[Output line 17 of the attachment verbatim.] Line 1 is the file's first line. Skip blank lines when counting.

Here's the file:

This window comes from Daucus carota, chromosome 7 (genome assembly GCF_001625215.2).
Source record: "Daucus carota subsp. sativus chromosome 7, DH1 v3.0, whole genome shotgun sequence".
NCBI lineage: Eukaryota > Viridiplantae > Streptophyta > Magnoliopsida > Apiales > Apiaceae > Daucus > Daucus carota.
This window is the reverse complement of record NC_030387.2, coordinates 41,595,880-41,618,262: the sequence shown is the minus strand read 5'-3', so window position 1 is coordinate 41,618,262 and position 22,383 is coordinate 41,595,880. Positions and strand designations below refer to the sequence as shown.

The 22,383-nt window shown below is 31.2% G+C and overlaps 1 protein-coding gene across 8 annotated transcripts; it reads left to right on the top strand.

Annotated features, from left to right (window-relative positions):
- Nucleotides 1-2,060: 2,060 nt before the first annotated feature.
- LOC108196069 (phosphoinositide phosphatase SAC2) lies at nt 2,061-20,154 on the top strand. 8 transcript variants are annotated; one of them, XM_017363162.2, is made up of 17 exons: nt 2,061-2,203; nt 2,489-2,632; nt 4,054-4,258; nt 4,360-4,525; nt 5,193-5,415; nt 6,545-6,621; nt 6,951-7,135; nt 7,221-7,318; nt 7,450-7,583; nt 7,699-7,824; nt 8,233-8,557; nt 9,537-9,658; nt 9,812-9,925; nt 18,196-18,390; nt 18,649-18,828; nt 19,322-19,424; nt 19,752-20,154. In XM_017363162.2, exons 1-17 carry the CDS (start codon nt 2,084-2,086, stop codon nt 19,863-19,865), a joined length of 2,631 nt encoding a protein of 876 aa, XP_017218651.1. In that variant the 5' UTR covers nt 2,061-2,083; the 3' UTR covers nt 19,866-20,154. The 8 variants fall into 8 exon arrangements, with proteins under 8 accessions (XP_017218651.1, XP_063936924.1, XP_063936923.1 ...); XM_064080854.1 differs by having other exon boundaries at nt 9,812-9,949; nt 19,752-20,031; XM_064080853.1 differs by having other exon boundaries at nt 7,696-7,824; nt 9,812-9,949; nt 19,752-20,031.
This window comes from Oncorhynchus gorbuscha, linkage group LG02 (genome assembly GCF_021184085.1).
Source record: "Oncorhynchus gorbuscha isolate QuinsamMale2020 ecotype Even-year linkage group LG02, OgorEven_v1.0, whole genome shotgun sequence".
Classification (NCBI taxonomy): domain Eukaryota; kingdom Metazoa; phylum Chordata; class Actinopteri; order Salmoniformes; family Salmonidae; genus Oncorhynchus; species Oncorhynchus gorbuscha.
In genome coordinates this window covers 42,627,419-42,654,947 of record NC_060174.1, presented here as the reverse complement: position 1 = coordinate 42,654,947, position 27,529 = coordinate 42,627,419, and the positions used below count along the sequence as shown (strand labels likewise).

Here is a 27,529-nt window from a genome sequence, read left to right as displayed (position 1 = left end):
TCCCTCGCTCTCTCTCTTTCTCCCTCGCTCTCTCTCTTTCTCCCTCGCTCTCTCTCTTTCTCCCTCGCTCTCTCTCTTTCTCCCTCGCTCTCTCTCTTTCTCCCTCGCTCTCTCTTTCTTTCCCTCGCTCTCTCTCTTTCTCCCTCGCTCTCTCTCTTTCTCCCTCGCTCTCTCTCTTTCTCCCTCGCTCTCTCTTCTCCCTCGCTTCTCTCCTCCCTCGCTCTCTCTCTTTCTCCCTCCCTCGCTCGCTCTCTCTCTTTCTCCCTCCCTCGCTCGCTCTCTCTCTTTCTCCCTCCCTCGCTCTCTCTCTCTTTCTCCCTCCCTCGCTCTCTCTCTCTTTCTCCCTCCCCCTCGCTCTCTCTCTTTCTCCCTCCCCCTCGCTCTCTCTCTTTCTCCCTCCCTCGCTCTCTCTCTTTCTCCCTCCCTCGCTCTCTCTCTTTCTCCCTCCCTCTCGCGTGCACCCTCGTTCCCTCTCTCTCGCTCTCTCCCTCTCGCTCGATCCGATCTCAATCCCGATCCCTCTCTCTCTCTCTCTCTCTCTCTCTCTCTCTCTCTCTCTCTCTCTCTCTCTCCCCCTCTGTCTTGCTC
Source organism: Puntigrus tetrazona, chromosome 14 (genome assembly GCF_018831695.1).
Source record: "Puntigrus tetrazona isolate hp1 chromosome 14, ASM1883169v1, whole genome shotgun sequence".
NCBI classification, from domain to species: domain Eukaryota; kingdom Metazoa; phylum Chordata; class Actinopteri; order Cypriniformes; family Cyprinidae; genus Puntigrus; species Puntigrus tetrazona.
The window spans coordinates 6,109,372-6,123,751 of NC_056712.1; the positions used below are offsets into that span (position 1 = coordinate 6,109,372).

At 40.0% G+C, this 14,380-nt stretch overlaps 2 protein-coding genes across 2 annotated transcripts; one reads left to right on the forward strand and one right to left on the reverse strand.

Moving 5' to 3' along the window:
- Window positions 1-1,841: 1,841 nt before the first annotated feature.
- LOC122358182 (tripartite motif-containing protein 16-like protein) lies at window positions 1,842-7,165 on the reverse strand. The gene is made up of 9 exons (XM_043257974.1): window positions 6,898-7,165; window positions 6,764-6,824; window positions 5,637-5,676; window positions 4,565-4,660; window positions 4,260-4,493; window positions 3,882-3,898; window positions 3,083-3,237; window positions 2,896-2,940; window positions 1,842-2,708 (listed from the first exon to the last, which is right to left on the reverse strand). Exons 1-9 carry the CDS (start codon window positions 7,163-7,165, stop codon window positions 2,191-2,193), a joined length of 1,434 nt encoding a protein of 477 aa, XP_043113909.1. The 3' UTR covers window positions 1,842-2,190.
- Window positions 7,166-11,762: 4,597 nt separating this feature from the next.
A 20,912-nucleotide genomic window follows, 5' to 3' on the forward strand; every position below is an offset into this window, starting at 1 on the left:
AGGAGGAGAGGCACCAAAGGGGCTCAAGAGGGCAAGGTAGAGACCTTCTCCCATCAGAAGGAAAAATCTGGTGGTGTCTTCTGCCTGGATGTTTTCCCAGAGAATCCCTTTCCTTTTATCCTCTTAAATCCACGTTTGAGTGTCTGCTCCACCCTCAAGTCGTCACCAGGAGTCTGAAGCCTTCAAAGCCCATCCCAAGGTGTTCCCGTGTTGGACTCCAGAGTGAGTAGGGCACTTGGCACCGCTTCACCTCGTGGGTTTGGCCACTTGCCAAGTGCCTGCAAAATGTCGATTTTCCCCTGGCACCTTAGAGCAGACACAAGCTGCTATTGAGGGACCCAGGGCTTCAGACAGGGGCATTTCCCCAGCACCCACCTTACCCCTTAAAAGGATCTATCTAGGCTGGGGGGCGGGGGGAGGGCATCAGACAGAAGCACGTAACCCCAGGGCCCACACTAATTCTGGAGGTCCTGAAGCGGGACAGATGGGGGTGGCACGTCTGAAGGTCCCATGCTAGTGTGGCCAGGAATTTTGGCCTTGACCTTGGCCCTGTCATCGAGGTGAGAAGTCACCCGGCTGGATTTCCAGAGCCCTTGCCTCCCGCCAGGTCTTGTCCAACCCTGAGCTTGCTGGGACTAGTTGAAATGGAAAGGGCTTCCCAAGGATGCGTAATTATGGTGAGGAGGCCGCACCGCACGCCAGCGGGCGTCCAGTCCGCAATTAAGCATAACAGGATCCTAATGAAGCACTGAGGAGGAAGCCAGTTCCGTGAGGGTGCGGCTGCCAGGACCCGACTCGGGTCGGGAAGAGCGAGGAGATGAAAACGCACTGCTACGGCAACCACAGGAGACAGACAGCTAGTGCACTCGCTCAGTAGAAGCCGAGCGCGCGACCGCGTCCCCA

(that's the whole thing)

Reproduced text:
NCBI classification, from domain to species: domain Eukaryota; kingdom Metazoa; phylum Chordata; class Actinopteri; order Cypriniformes; family Cyprinidae; genus Puntigrus; species Puntigrus tetrazona.